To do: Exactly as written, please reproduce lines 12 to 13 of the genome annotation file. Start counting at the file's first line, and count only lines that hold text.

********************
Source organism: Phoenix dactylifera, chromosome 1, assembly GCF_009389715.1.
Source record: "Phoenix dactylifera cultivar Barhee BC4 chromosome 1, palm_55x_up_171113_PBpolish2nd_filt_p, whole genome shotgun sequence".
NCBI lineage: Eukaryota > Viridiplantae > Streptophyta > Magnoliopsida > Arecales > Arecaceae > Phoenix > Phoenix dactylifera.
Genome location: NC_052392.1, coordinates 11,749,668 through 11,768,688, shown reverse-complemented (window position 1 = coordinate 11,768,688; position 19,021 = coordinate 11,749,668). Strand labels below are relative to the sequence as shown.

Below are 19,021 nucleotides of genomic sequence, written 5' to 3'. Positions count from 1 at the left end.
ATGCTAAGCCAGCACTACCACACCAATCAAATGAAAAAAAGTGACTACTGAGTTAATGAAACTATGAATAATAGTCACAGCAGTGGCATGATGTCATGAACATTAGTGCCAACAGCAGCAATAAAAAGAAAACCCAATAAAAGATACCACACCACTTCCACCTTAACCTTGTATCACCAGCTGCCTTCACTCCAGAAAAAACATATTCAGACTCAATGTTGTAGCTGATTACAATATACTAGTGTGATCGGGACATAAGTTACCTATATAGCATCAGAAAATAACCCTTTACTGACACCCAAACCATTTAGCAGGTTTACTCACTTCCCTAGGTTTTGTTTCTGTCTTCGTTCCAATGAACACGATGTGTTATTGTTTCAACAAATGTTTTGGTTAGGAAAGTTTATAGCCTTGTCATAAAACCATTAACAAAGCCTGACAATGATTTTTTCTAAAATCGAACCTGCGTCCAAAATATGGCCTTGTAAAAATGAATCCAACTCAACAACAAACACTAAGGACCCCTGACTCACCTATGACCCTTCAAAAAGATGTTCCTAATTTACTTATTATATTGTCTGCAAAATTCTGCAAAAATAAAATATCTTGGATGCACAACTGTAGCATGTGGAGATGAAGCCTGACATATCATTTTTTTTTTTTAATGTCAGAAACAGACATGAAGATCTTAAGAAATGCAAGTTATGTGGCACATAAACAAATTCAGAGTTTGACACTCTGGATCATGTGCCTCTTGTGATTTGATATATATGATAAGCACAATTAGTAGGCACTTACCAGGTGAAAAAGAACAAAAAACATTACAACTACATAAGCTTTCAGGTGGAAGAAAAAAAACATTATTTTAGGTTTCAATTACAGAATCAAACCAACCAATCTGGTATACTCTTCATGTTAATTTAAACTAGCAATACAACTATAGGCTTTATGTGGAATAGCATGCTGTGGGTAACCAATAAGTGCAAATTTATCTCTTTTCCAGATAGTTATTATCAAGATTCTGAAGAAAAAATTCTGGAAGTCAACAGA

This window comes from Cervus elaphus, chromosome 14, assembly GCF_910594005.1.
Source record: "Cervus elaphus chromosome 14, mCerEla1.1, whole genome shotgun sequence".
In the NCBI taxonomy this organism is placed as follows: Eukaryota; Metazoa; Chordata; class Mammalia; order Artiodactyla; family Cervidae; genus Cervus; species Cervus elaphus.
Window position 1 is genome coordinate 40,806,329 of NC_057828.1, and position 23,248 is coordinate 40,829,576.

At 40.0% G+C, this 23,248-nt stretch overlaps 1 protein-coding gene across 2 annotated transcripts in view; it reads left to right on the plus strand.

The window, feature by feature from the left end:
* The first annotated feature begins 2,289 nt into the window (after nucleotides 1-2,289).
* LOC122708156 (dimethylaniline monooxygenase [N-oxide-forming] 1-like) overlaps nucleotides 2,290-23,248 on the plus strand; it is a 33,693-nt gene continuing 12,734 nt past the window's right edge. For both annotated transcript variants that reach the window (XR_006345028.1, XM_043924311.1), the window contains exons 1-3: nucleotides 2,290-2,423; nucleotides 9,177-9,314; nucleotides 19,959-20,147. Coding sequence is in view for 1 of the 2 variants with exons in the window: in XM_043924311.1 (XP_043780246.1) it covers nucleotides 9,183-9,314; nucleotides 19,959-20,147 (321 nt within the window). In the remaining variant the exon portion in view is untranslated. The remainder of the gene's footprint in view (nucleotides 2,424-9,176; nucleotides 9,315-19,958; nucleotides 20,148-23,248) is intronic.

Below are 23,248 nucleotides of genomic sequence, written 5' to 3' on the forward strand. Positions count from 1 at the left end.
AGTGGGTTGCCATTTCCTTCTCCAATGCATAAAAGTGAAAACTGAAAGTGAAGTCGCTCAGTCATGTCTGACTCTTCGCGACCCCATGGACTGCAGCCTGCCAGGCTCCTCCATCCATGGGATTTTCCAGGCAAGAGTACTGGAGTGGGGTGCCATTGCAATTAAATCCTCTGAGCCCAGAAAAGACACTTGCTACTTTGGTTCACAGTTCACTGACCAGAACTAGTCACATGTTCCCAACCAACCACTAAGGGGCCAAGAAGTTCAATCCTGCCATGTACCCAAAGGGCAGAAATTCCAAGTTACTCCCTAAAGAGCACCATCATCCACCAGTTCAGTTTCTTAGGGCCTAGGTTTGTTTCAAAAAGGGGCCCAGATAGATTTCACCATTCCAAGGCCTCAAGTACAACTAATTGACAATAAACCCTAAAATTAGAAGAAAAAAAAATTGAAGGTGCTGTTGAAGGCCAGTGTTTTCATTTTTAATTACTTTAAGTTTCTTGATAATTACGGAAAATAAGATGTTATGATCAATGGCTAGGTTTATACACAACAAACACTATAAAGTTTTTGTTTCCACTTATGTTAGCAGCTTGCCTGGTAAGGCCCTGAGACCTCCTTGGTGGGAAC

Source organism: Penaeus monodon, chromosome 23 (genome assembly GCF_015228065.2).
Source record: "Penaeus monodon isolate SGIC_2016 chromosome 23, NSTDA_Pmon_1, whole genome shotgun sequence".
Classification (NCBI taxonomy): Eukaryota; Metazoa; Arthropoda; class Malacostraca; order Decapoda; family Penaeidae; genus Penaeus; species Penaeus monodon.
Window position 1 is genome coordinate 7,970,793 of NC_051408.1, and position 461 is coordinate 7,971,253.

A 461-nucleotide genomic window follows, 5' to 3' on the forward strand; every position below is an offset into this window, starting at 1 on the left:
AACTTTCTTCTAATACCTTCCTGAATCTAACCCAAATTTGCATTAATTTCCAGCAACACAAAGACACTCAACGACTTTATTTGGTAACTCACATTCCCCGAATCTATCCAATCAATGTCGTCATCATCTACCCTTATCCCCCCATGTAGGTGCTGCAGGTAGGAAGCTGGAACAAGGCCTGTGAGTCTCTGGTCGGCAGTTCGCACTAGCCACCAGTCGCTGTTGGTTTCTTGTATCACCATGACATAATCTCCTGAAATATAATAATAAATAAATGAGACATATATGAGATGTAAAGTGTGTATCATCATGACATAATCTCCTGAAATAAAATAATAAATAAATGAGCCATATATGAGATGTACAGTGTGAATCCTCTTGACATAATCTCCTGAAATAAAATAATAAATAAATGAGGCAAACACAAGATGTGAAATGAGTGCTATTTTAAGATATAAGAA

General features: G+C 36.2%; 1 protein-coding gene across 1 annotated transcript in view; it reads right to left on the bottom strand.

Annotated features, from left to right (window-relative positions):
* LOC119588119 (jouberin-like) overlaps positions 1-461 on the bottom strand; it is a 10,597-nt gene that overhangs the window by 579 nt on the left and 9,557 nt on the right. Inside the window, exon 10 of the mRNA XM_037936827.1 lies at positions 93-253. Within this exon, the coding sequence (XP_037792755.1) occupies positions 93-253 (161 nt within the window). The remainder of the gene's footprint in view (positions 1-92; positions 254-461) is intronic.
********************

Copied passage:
The window, feature by feature from the left end:
* The first annotated feature begins 2,289 nt into the window (after nucleotides 1-2,289).